Frances Keech: Australia’s Gift to Nuclear Medicine


Vol. 17 •Issue 19 • Page 43
Leading Technologist

Frances Keech: Australia’s Gift to Nuclear Medicine

Philadelphia is half a world away from New South Wales, Australia. It was here at the June meeting of the Society of Nuclear Medicine (SNM), however, that her peers surprised Australian native Frances Keech, MBA, RT(N), by electing her a Fellow of the SNM Technologists Section (FSNMTS).

The SNMTS leadership held its first fellow induction ceremony at the June 1995 meeting, inducting the first 25 presidents of the SNMTS. The next year the fellow application process was opened to reward individuals for significant contributions to the Technologists Section, said Lyn M. Mehlberg, BS, CNMT, FSNMTS, immediate past president of the SNMTS.

While Keech, who was president of the SNMTS (2002-2003), certainly meets and exceeds this definition, no one in the SNMTS leadership realized that she hadn’t applied for the honor. To redress the situation, Melhberg turned to a provision that gives the SNMTS president the authority to bypass the application process and induct a past president into the organization.

“Hence the surprise for Frances,” Mehlberg said.

Keech, who left Australia in 1986, is the director of the nuclear medicine program at the Massachusetts College of Pharmacy and Health Sciences (MCPHS) in Boston. In addition to her term as president of the SNMTS, Keech has been a supporter of the organization.

“As an educator and leader, Frances Keech has made incredible contributions to the profession of nuclear medicine,” Melhberg told ADVANCE. “She is most often recognized for several key projects. In her term as president, she began the discussions, which eventually propelled PET/CT to the forefront of SNMTS initiatives. She chaired the Advanced Practice Task Force for the past two years. Most notably, she chaired the SNMTS Scope of Practice Task Force of the Socioeconomic Affairs Committee.

“I am happy to have had the opportunity to facilitate the induction of such a worthy leader into the SNMTS fellow status,” Mehlberg concluded.

An extended “walk-about”

It was her brother’s illness that first attracted Keech to nuclear medicine. He was born with a heart defect necessitating yearly evaluation by cardiac catheterization. In the late 1970s, a nuclear medicine first-pass study offered a less invasive way to evaluate his heart.

Attracted to the discipline, Keech made inquiries and applied for a position during her last year of high school.

“At the time, nuclear medicine wasn’t quite on-the-job training; you had to get a position first and then go to college from that institution,” Keech said. “It was a certificate program out of a technical college in Sydney and you needed a strong physics, chemistry and math background.”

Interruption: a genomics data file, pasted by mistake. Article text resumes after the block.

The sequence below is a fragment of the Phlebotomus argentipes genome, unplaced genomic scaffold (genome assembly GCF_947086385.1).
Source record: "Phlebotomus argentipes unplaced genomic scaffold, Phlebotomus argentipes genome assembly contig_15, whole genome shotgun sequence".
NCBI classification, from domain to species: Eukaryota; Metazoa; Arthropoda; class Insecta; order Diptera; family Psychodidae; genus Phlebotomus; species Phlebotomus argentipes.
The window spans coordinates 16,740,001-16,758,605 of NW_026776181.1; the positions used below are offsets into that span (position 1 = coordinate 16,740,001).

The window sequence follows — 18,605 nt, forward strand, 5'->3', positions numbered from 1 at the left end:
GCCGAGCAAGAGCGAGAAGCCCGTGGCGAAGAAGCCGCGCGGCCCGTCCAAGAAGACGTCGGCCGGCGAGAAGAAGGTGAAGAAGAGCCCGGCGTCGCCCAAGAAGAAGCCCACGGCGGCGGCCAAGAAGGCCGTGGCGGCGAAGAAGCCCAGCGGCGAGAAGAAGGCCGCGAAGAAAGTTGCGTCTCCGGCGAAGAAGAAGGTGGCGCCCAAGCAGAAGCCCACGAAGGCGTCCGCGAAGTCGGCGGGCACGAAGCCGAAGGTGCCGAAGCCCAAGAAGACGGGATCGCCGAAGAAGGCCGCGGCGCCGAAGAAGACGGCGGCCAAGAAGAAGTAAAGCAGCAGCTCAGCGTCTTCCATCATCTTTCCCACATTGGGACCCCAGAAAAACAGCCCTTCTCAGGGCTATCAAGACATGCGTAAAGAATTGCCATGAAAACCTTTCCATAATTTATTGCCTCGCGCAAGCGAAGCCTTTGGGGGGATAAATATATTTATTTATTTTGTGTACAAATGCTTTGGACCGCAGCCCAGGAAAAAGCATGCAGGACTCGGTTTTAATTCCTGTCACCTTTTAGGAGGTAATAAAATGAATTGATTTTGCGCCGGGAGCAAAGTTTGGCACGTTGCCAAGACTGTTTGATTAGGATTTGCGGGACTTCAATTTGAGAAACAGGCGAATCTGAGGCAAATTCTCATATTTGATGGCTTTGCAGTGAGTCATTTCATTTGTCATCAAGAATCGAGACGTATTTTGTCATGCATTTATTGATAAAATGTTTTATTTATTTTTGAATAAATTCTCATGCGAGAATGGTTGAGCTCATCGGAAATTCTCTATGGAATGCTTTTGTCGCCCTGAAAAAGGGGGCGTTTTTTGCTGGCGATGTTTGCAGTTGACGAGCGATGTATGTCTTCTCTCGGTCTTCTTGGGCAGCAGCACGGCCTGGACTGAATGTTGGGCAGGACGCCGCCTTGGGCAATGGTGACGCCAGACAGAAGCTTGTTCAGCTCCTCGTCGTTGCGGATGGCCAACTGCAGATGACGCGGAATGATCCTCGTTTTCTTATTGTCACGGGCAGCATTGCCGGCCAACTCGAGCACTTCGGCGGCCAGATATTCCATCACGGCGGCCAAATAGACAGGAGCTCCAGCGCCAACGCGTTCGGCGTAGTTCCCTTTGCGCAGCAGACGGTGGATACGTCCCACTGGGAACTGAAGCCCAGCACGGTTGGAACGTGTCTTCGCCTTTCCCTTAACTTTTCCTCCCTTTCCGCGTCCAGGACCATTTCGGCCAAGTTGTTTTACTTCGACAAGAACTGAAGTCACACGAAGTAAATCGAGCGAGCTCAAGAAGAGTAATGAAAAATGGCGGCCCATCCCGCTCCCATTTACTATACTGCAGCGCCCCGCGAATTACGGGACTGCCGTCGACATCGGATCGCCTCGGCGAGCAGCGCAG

Since Australia has national health care, the state decides how many positions are available for students. Although the requisite job was difficult to find, Keech was accepted at St. Vincent’s hospital in Sydney in January 1980. She worked there and attended college one day a week for the first year, and three nights a week for the last two years of the program, receiving her certificate in December 1982.

In 1984, she left St. Vincent’s to work at Royal Prince Alfred’s Hospital in Sydney. In June 1986, she left Australia to come and work at Massachusetts General Hospital.

“It is a very common thing for Australians to pack up and travel around the world,” she explained. “I wasn’t gong to take time off from my career. Coming to Boston and working is not quite what the Australians would consider a walk-about, but it was the best I could do at the time.”

After two years at Mass General and one year as an application specialist for the Sophia, a French camera manufacturer, Keech married and began a nine-year stint as chief technologist at the Dana Faber Cancer Institute in Boston.

After receiving a MBA at Simmons College in Boston, and working in the hospital’s financial department as a billing compliance manager, she moved up the road to her present position at MCPHS in 2000.

Doing it all

Keech joined the SNM when she moved to Boston. She became involved with the local chapter, giving lectures and working on various committees. In 1995, she was chosen president-elect of the New England Chapter of the SNMTS. She advanced through president, past-president and then was national council delegate from that chapter from 1997-1999.

“This really got me involved on the national level, sitting on committees and task forces,” Keech said. Her outstanding work as delegate led to her election as president of the SNMTS.

Last year, as past-president, she was appointed to the board of directors of both the SNM and the SNM Education and Research Fund. She is also on the board of the Joint Review Committee on Education for Nuclear Medicine Technology.

Asked how she coped with being a mother of two young children (Daniel is 10 and Casey is 8), directing a nuclear medicine technology program, and remaining active in the SNMTS, Keech credited her employer and family for their support.

Joyce Ward is the technical editor at ADVANCE. She can be reached at jward@merion.com

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